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Under the date 1165, Stow in his Annals of England tells this tale. ‘In a certain assiege at Bridgenorth against Hugh de Mortimere, when the king was shotte at by one of the enimies, a valiant man, Hubert de Saint Clere, constable of Colchester, did thrust himselfe betwixt the king and the danger of the stroke, and so received death for him, whose onlie daughter the king taking into his custodie, hee gave her in marriage to William de Languale with her father's inheritance, who begote on her a sonne bearing the name and surname of his grandfather’. Lord Lyttleton's History of Henry II has also an appreciative account of this the only son of Hamo Sinclair of Colchester. Henry II was not of the temper to forget such a deed. He had had great contest with his nobles, especially the western ones, who in their powerful castles thought to defy his sovereignty, as the French nobility did so long with their kings. They must reduce their military establishments, was the last word to them of the gallant Harry, and bitter refusals, and sieges of “the most arrogant men alive”, as Speed has said of this very Mortimer, ended in the sovereign compelling them to the obedience and duty of subjects. Hubert St.Clere, knighthood being the high ton of the time, had got his; and as Sir Hubert, as well as lord of Colchester and governor of the castle, he had followed his king and relative to the western wars. His career ended in glory that is unique in the history of families; and, a young man, no one of his countrymen can regret so fine an example of English heroism, at the expense of even so distinguished and valiant a life as his was, with no doubt many possible pages to fill by similar action of honour and loyalty.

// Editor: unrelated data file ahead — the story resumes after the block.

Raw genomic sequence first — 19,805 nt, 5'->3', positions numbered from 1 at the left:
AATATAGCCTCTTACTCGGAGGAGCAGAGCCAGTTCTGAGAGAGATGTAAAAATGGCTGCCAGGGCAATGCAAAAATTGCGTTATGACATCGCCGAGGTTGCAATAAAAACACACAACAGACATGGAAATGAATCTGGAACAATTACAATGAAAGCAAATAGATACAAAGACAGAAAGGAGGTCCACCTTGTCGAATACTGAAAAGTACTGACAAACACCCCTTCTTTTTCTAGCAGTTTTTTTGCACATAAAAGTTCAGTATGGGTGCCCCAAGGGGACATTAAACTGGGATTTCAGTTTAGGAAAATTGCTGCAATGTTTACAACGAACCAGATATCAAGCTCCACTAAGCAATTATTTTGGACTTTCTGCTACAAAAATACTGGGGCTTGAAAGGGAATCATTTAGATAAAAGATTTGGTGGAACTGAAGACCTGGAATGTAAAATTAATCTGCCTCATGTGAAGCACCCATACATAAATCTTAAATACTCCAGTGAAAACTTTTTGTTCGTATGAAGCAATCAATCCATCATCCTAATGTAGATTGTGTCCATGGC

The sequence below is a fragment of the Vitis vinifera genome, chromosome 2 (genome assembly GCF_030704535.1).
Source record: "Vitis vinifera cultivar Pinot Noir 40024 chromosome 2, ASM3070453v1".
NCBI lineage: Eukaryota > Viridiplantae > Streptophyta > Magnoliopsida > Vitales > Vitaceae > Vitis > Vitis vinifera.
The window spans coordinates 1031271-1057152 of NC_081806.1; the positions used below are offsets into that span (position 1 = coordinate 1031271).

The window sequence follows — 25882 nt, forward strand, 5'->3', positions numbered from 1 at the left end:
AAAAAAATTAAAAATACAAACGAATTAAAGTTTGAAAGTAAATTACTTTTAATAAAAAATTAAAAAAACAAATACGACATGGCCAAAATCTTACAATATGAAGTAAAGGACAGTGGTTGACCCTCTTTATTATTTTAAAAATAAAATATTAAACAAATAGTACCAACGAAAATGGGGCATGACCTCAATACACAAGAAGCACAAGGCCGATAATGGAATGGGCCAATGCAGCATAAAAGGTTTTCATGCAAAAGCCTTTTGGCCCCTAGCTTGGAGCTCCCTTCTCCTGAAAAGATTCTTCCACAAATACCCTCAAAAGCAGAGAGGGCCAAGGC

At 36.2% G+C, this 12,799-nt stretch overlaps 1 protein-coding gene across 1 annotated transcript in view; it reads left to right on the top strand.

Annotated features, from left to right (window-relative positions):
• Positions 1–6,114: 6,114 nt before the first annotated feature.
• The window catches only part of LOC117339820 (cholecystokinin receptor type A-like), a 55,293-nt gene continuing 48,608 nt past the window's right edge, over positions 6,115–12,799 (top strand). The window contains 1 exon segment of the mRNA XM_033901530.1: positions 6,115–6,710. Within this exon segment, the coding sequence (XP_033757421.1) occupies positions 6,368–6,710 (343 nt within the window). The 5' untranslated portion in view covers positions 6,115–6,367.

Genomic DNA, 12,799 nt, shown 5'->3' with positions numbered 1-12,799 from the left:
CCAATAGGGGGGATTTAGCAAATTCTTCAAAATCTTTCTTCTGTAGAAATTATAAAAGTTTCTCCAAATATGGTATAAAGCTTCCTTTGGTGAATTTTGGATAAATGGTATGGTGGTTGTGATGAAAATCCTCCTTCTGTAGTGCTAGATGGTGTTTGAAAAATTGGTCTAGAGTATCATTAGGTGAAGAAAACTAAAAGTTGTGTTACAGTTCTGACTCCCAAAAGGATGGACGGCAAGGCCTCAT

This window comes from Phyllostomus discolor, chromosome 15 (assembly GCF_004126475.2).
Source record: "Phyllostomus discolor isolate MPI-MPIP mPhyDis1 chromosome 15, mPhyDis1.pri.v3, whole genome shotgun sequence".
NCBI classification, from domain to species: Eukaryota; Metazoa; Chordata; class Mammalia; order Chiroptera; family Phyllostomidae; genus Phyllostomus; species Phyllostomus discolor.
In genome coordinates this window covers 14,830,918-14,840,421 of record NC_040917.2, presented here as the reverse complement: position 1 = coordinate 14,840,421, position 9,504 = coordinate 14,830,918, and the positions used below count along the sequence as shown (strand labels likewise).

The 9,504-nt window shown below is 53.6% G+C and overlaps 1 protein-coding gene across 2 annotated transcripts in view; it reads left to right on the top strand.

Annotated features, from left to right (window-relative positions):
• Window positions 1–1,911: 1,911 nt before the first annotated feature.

But accounts vary in different writers. Camden, the antiquary, when describing Shropshire, speaks of Bridgenorth Castle on the Severn, and tells the incident ‘At the siege of this castle (as our chronicles tell us), King Henry II had like to have lost his life by an arrow, which being shot at him was intercepted by a truly gallant man and lover of his prince, Hubert de Saint-Clere, who saved the king's life by the loss of his own’.

The Rev. Richard Polwhele in 1797, antiquary and historian of Devonshire, or perhaps better described as commentator upon Sir William Pole's valuable history of the county before 1623, and often not the improver of his predecessor's facts, has the Bridgenorth hero as belonging to the Devonshire and Cornwall family of Sinclairs. He is wrong in this as in others of his reckonings. In the wide sense only Hubert belongs to this branch of the Norman or Norse house. Polwhele's shaping of the tale has its interest, if for nothing else at least as a clerical example of how to improve incident.
When Harry the 2d was besieging the castle of Bridgenorth in the possession of Hugh de Mortimer, Hubert de S. Clere, we are told, a descendant of this family, [the Sinclairs of Tidwell, Devonshire], perceiving the king aimed at from the castle-walls, stepped in before his sovereign, and received the arrow into his own body and expired, ‘an act worthy to be recorded in tables of gold with letters of diamond’. In thankful commemoration of this meritorious service, the king not only interred the deceased with all the pomp of funeral honours, but took the young and only daughter of Hubert under his own protection, and when she was marriageable gave her to William de Longville, a man of noble birth and in high favour with the king. With her the inheritance descended from her father, with largo additions, but on these terms, ‘that to perpetuate the memory of the faithful Hubert, Longville should bear both the name and surname of her father, and be called Hubert de St.Clere’.